Thanks, Jackie.

Operator

Thank you. Your next response is from Matthew Clark. Please go ahead.

Matthew Clark -- Piper Sandler -- Analyst

Yes. Good morning, guys. On -- maybe just on the deposit growth, it's been fairly robust here still. And I just want to get a sense for where it's coming from, how much of it's kind of existing customers versus new? And whether or not there's anything unusual this quarter?

Chris Merrywell -- Executive Vice President, Chief Operating Officer

I can't tell you unusual for the fourth quarter. But for the third quarter, it was pretty much a mix between new business, as Clint had mentioned, some of our bankers have brought in some pretty significant new accounts and just existing clients increase. Some of that is the seasonal and some of it is just the reduced spending habits. On the consumer side, as I mentioned, we saw more of a return to the normal or approaching back to normal with card spend and things of that nature. So most of it's been commercial. It's a bit of a -- it's a mix in that. And again, we're watching almost Day. We watch it daily, and we talked about it frequently during the week. And there hasn't been anything yet that's come out where I see a big runoff or something of that nature. I'll see if anybody wants to add anything to that but...

Aaron Deer -- Executive Vice President, Chief Financial Officer

Yes, I would just say that the well, I would certainly characterize a lot of what's happening on the deposit front as unusual. There's nothing that was out of character. We didn't add any broker or something like that, that could bump that number up.

Matthew Clark -- Piper Sandler -- Analyst

Okay. And then just on the pipeline, I'm not sure if you quantified that during your prepared comments. But any color on the size of the pipeline either linked quarter year-over-year? And whether or not the expectation is you might be able to show net loan growth ex ag?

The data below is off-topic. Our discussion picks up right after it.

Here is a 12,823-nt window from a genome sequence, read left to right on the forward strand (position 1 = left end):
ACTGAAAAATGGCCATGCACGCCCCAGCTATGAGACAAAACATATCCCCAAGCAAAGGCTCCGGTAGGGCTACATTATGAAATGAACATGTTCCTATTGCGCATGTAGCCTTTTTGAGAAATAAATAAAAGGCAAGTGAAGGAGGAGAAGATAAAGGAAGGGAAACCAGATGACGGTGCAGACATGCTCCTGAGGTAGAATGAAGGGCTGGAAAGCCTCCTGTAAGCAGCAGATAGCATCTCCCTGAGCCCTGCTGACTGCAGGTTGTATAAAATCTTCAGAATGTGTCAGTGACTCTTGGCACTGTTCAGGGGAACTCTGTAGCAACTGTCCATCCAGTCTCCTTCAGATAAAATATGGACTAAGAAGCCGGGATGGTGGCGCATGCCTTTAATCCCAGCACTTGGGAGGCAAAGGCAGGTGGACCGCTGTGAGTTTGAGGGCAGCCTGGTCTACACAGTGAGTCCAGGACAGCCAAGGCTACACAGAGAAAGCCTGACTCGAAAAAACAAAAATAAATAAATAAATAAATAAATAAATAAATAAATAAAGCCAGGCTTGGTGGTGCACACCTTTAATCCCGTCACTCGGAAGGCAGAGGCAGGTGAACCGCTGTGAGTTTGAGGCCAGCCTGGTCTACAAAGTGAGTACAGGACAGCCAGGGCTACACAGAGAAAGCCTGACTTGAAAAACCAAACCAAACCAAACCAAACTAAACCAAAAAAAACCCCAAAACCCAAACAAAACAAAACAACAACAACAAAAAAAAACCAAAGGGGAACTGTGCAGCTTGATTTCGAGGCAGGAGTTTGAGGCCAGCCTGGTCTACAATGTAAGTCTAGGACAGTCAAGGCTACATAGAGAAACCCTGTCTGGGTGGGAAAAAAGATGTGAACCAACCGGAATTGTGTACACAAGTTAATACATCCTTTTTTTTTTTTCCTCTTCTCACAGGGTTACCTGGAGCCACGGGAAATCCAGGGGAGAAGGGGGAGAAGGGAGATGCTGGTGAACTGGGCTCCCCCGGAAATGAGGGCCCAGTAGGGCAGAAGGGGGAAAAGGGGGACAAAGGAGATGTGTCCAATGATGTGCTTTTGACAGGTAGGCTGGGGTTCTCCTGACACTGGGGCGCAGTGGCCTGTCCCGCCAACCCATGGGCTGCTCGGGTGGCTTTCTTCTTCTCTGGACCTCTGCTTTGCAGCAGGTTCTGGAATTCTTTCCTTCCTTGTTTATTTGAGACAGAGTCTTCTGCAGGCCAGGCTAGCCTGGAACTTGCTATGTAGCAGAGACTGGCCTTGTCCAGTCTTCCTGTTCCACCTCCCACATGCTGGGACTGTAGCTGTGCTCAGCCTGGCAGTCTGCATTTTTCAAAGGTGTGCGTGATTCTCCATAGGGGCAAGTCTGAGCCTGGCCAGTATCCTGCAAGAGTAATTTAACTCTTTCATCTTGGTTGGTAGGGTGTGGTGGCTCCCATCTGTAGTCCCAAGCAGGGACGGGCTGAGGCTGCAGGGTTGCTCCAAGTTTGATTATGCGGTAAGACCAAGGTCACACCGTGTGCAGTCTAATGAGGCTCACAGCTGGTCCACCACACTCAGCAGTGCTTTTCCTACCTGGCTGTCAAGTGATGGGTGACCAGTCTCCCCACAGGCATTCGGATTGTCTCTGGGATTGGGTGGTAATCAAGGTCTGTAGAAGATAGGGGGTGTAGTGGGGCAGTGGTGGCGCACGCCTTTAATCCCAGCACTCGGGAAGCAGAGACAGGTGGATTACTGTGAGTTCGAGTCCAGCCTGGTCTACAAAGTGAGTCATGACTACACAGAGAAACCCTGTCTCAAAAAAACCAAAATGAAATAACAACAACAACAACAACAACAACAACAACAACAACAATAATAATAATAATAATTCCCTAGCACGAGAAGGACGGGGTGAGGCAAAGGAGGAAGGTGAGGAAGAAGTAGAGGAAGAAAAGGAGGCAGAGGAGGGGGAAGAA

Chris Merrywell -- Executive Vice President, Chief Operating Officer

Matt, we don't typically share the amounts for the pipeline. I can tell you that, yes, it's rebuilding on a year-over-year comparison. We're not where we were in previous years. But that's understandable based on the environment. The positive is it's rebuilding. I'd say we're cautiously optimistic into the fourth quarter of what that looks like some timing may kind of play up into the year closures and things of that nature.

Matthew Clark -- Piper Sandler -- Analyst

Okay. And then just on capital management. I wanted to touch on the buyback and M&A conversations. I guess how aggressive might you get with the buyback? And what -- if you could also give us an update on any commentary around M&A in terms of active conversations whether they've picked up?

Clint Stein -- President, Chief Executive Officer

Yes. Well, the buyback has been one of the tools that we've used for capital management for a long period of time. And we had the plan that expired in May and we wanted to just let some time pass and see how things played out with pandemic and before we decided on what a new plan might look like. And we're looking at our current capital levels, and we're very comfortable with those. We're very comfortable with all the various scenarios we've done from a capital stress test point of view. Our expectation around the performance of the loan portfolio going forward. Our current ACL level. And when we look at the market volatility that's there, we just wanted the flexibility and felt like it was the appropriate time to bring that tool back into the mix. And so I give you any specifics around levels or frequency or anything like that with it but I think you've followed us for a very long period of time, and you know that we've been good stewards of capital and that we've used the combination of our regular dividend and M&A and federal dividend and share repurchases to manage those capital levels. And we're still significantly higher than the 12% long-term goal that we have for total capital or 8% TCE.